Arctic Tale (2007)
Queen Latifah narration
National Geographic does a documentary with a good dose of cutesy storytelling from the Queen Latifah narration. It starts with a momma polar bear and her two cubs emerging from their den for the first time. They have to navigate the new climate along side a baby walrus within its herd. It's nothing new to tell a nature story from a humanistic manner. Sometimes, it works well like the death of the cub. Other times, it's rather too cute. On that note, I don't like Queen Latifah's narration. It may be old fashion but nature documentaries always sounds better British. I also don't like the music which has singing in it. When it gets to a fart fest, the show takes a giant step down. I appreciate the attempt at something new but most of this is rubbing me the wrong way.
lesser espionage film
In Nazi-occupied Netherlands, Dutch intelligence Colonel Pieter Deventer (Clark Gable) makes contact with resistance leader "The Scarf" (Victor Mature). Pieter is forced to recruit Carla Van Oven (Lana Turner) on a mission despite her suspicious past and Nazi connections.
The filming style is rather old fashion at times. Other than being color, there is an older face to the production. The story moves rather slowly until it gets to the little moments of action. The characters seem to go back and forth across the channel without transitions. One would think smuggling would be more intense than that. They are also unnecessary moments of confusion of their locations. The espionage plot also gets unnecessarily confused. The switching between the protagonists also disrupts the flow. I can excuse a lot more if the filming is closer to the war years. One expects better work by then. Carla keeps the movie on its toes but even there, it deteriorates. She gets too melodramatic and again, it's an older way of cinema. There is plenty of old war machinery but the action is very limited. It is all about the mystery but it loses the tension well before the reveal.
Avalon Greene (Bella Thorne) and Halley Brandon (Zendaya) used to be BFFs. Now, they're frenemies. Same goes for their various fellow teens. Superficial Julianne (Stefanie Scott) uses science nerd Jake Logan (Nick Robinson) to partner up with for their science project. His dog Murray is too smart for her tricks. Skateboarding Savannah (Mary Mouser) seems to like both Jake and Murray. Then there is Savannah and her rich doppelganger Emma.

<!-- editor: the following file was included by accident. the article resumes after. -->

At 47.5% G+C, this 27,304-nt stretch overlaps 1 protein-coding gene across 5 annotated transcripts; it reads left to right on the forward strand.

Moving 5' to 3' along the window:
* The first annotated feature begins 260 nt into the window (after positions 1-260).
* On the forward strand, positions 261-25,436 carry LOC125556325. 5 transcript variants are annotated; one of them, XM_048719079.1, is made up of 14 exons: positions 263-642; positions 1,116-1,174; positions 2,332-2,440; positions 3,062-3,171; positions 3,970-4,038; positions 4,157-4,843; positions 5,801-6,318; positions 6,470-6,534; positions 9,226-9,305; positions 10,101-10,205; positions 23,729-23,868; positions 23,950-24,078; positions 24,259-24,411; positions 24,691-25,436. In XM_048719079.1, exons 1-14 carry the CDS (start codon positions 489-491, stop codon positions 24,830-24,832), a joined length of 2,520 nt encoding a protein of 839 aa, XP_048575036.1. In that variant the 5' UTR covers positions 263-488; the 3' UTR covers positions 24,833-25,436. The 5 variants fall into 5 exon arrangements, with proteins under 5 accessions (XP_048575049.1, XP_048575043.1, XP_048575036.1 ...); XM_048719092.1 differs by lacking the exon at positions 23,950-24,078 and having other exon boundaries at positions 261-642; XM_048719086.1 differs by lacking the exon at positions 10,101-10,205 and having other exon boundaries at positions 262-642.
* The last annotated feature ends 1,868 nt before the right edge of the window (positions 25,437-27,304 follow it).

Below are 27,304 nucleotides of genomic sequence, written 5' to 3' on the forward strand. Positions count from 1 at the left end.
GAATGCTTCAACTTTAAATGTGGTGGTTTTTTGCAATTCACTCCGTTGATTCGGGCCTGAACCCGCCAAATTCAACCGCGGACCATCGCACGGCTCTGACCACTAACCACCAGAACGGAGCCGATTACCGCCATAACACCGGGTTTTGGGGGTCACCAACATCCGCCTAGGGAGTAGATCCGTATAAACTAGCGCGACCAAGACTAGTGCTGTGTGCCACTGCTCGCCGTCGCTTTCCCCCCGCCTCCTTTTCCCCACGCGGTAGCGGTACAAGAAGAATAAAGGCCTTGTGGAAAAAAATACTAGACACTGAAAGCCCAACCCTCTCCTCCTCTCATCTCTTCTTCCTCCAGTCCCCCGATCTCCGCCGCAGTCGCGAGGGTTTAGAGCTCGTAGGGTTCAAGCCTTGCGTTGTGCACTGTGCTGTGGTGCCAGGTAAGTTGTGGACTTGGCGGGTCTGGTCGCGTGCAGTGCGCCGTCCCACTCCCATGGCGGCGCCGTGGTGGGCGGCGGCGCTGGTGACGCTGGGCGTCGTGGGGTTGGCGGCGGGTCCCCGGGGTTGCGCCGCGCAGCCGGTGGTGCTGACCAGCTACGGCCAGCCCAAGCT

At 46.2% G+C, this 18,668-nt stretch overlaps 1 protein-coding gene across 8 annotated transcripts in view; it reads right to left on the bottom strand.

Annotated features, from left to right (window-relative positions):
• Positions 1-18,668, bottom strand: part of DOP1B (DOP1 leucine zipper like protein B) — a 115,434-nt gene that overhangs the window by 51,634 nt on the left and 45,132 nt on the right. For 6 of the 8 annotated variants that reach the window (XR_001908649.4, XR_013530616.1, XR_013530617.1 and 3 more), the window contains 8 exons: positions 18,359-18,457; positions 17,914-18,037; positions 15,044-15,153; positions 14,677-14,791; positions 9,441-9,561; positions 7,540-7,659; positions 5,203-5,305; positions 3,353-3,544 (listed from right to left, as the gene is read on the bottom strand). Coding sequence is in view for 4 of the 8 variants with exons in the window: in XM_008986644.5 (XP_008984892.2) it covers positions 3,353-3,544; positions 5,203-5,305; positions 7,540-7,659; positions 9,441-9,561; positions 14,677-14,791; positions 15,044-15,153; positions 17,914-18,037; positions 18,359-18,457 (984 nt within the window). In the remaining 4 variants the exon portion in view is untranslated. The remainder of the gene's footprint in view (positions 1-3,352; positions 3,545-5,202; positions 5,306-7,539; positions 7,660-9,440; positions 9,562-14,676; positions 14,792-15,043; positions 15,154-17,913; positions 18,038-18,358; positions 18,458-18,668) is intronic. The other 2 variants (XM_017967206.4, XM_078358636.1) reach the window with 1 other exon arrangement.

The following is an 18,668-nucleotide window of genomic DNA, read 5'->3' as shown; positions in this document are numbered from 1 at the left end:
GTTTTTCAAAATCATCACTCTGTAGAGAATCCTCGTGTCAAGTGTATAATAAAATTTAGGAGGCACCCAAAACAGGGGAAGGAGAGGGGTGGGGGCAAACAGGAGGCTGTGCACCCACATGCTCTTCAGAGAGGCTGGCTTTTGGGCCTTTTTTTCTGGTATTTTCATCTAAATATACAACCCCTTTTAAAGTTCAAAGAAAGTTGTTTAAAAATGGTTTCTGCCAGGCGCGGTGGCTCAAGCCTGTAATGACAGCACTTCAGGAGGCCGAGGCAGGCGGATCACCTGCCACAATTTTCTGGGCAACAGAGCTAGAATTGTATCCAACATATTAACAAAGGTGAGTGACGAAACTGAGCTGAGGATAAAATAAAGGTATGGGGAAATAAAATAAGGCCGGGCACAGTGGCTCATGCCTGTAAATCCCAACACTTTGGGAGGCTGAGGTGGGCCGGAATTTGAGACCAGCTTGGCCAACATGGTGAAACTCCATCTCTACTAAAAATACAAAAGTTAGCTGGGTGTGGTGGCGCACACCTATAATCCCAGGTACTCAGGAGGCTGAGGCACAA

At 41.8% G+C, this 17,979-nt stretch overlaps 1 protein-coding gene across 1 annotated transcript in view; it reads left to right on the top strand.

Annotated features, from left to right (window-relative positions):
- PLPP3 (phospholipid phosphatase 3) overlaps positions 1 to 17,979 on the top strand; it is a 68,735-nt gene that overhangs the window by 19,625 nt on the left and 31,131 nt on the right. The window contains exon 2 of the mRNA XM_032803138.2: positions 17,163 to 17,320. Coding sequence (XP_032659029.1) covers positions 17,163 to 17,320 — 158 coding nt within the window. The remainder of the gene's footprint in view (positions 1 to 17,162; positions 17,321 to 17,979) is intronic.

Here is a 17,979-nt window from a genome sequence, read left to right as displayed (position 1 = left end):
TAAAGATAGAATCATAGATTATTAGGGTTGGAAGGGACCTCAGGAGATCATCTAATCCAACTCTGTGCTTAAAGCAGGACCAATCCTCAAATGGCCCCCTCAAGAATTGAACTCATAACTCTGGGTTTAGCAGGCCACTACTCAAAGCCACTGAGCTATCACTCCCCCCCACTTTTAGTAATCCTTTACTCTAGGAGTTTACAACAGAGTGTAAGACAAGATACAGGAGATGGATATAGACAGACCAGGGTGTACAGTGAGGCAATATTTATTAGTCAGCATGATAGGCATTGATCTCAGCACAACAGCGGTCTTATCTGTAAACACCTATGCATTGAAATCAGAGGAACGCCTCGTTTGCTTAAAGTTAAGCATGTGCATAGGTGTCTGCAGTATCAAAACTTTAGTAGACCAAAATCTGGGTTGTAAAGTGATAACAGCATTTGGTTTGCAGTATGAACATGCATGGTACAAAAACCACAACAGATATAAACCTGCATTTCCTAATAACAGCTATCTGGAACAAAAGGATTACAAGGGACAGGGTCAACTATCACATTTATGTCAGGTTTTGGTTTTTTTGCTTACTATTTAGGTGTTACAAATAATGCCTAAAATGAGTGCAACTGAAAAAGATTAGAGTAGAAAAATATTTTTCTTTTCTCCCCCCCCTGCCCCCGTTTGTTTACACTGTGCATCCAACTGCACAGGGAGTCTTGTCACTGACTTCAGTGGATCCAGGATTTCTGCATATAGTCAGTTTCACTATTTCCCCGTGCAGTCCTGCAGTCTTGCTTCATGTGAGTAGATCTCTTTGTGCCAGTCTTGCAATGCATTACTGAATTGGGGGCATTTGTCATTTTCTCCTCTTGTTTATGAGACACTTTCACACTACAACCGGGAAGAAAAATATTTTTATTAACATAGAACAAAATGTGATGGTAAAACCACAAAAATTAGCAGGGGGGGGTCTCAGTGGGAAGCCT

I don't like Jake's temporary turn against Murray. I don't like either Avalon or Halley. By the time we get to Savannah/Emma, I stopped caring. The cast is filled with interesting up and comers. It's fun to see the kid actors trying to do some acting. Splitting the movie up into three sections does not help with the flow. Overall, it's not good.
Lone Star (1952)
It's 1845. Texas' future is in the balance. Sam Houston recently published an opinion against annexation after earlier attempts. News reaches ex-President Andrew Jackson (Lionel Barrymore) who decides to send in cattle baron Devereaux Burke (Clark Gable) to talk to Houston and recruit for the cause. He is opposed by powerful state senator Thomas Craden. He battles injuins on the way to Austin where he meets Craden's girlfriend Martha Ronda (Ava Gardner) who runs a local newspaper. He is assumed to be anti-annexation and decides to play along while Craden supporters hunt for him.
Historical accuracy is not always important. In this case, I find the history rather interesting and I wouldn't mind having the real story. This is obviously not the real story. I don't know anything about the real story and this is not going to enlighten me that much either. Some of the background issues are presented. The cast is headed by the great looking Clark Gable. This is a fine film but I would probably be more interested in a deep dive into the history.
Over The Moon In Love (2019)